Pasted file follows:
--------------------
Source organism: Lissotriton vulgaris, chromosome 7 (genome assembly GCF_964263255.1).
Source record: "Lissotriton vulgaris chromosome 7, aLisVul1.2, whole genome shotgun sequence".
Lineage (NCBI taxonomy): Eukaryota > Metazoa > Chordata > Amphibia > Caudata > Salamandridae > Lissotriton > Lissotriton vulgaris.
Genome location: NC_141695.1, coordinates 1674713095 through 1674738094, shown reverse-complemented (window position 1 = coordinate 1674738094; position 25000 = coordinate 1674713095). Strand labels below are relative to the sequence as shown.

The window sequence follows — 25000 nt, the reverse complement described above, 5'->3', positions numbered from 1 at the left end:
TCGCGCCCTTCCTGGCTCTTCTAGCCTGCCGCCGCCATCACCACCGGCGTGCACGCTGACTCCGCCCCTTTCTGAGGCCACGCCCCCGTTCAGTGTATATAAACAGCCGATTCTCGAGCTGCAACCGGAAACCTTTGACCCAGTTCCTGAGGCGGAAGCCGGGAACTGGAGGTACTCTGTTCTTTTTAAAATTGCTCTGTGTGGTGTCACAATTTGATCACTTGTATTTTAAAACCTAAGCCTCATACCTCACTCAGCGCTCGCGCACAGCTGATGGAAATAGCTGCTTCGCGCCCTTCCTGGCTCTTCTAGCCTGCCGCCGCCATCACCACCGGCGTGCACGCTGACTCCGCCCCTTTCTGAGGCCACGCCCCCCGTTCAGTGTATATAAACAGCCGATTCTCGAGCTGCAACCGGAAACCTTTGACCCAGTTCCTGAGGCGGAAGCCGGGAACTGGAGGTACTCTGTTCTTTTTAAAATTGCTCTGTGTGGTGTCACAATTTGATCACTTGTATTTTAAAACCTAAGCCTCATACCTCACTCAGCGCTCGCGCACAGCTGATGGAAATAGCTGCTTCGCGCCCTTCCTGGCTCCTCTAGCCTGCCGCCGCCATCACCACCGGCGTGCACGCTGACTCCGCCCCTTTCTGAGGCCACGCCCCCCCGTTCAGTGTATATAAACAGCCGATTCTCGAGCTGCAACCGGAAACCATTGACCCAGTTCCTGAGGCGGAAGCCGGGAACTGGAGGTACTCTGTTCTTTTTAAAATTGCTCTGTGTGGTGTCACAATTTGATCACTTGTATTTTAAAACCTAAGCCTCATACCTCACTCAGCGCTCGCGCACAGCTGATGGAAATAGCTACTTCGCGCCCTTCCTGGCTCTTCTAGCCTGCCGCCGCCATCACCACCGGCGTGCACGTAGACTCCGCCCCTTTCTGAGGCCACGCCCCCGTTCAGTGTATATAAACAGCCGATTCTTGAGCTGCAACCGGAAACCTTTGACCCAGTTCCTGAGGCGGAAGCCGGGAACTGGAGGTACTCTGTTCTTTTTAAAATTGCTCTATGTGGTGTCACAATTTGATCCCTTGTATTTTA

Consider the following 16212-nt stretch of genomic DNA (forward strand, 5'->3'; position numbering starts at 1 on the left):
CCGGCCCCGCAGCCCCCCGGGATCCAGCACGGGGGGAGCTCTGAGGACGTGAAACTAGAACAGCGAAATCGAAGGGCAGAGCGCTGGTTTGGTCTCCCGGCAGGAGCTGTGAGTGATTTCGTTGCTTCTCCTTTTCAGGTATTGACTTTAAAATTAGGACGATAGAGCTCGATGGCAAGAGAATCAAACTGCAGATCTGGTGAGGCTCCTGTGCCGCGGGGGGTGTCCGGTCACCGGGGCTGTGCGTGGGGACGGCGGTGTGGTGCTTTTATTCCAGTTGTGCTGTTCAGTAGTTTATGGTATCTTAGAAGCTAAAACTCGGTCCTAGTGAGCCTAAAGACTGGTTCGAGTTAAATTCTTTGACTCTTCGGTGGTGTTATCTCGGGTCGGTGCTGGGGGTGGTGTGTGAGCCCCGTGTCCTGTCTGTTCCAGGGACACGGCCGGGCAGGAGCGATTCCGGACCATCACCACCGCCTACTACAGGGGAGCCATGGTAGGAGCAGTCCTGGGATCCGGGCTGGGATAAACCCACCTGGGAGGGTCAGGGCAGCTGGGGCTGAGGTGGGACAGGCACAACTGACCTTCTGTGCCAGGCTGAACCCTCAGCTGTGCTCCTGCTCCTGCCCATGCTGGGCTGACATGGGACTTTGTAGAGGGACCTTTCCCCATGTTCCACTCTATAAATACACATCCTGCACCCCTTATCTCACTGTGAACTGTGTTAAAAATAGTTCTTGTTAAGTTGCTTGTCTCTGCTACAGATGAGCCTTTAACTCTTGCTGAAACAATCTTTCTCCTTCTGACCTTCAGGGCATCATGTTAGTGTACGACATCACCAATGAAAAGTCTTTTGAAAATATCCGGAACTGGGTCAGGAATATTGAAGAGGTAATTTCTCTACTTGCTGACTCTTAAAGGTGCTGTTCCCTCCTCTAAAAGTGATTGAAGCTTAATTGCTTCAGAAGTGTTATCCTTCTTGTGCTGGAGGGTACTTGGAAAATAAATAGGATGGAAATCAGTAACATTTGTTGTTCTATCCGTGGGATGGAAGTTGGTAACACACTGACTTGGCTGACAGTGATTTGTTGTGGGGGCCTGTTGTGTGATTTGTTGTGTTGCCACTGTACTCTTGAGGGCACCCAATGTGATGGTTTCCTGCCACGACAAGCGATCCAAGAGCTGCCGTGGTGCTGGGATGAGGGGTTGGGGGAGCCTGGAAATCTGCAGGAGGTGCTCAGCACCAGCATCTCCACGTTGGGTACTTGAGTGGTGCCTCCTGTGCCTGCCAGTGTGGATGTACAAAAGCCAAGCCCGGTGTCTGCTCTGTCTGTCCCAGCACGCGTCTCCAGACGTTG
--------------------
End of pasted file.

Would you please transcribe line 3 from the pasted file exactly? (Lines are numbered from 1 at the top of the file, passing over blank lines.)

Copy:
Lineage (NCBI taxonomy): Eukaryota > Metazoa > Chordata > Amphibia > Caudata > Salamandridae > Lissotriton > Lissotriton vulgaris.